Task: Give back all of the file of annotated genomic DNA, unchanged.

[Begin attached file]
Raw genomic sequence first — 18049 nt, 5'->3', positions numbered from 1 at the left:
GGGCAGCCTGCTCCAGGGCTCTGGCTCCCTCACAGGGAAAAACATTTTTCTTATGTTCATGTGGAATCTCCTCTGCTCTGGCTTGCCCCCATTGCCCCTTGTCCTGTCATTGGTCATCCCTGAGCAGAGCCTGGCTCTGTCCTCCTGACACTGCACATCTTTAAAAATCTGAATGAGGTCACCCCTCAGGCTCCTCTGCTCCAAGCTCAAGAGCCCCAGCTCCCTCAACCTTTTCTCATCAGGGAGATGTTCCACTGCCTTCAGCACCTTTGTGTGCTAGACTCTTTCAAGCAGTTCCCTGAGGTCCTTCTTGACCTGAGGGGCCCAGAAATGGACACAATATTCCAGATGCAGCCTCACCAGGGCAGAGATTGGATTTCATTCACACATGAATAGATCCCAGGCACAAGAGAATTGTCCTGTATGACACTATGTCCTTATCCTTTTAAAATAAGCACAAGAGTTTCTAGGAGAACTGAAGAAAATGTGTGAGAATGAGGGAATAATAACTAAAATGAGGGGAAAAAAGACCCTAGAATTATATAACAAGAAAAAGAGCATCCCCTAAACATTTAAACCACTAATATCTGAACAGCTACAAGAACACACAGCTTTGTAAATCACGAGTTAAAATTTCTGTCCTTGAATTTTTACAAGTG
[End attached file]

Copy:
Raw genomic sequence first — 18049 nt, 5'->3', positions numbered from 1 at the left:
GGGCAGCCTGCTCCAGGGCTCTGGCTCCCTCACAGGGAAAAACATTTTTCTTATGTTCATGTGGAATCTCCTCTGCTCTGGCTTGCCCCCATTGCCCCTTGTCCTGTCATTGGTCATCCCTGAGCAGAGCCTGGCTCTGTCCTCCTGACACTGCACATCTTTAAAAATCTGAATGAGGTCACCCCTCAGGCTCCTCTGCTCCAAGCTCAAGAGCCCCAGCTCCCTCAACCTTTTCTCATCAGGGAGATGTTCCACTGCCTTCAGCACCTTTGTGTGCTAGACTCTTTCAAGCAGTTCCCTGAGGTCCTTCTTGACCTGAGGGGCCCAGAAATGGACACAATATTCCAGATGCAGCCTCACCAGGGCAGAGATTGGATTTCATTCACACATGAATAGATCCCAGGCACAAGAGAATTGTCCTGTATGACACTATGTCCTTATCCTTTTAAAATAAGCACAAGAGTTTCTAGGAGAACTGAAGAAAATGTGTGAGAATGAGGGAATAATAACTAAAATGAGGGGAAAAAAGACCCTAGAATTATATAACAAGAAAAAGAGCATCCCCTAAACATTTAAACCACTAATATCTGAACAGCTACAAGAACACACAGCTTTGTAAATCACGAGTTAAAATTTCTGTCCTTGAATTTTTACAAGTG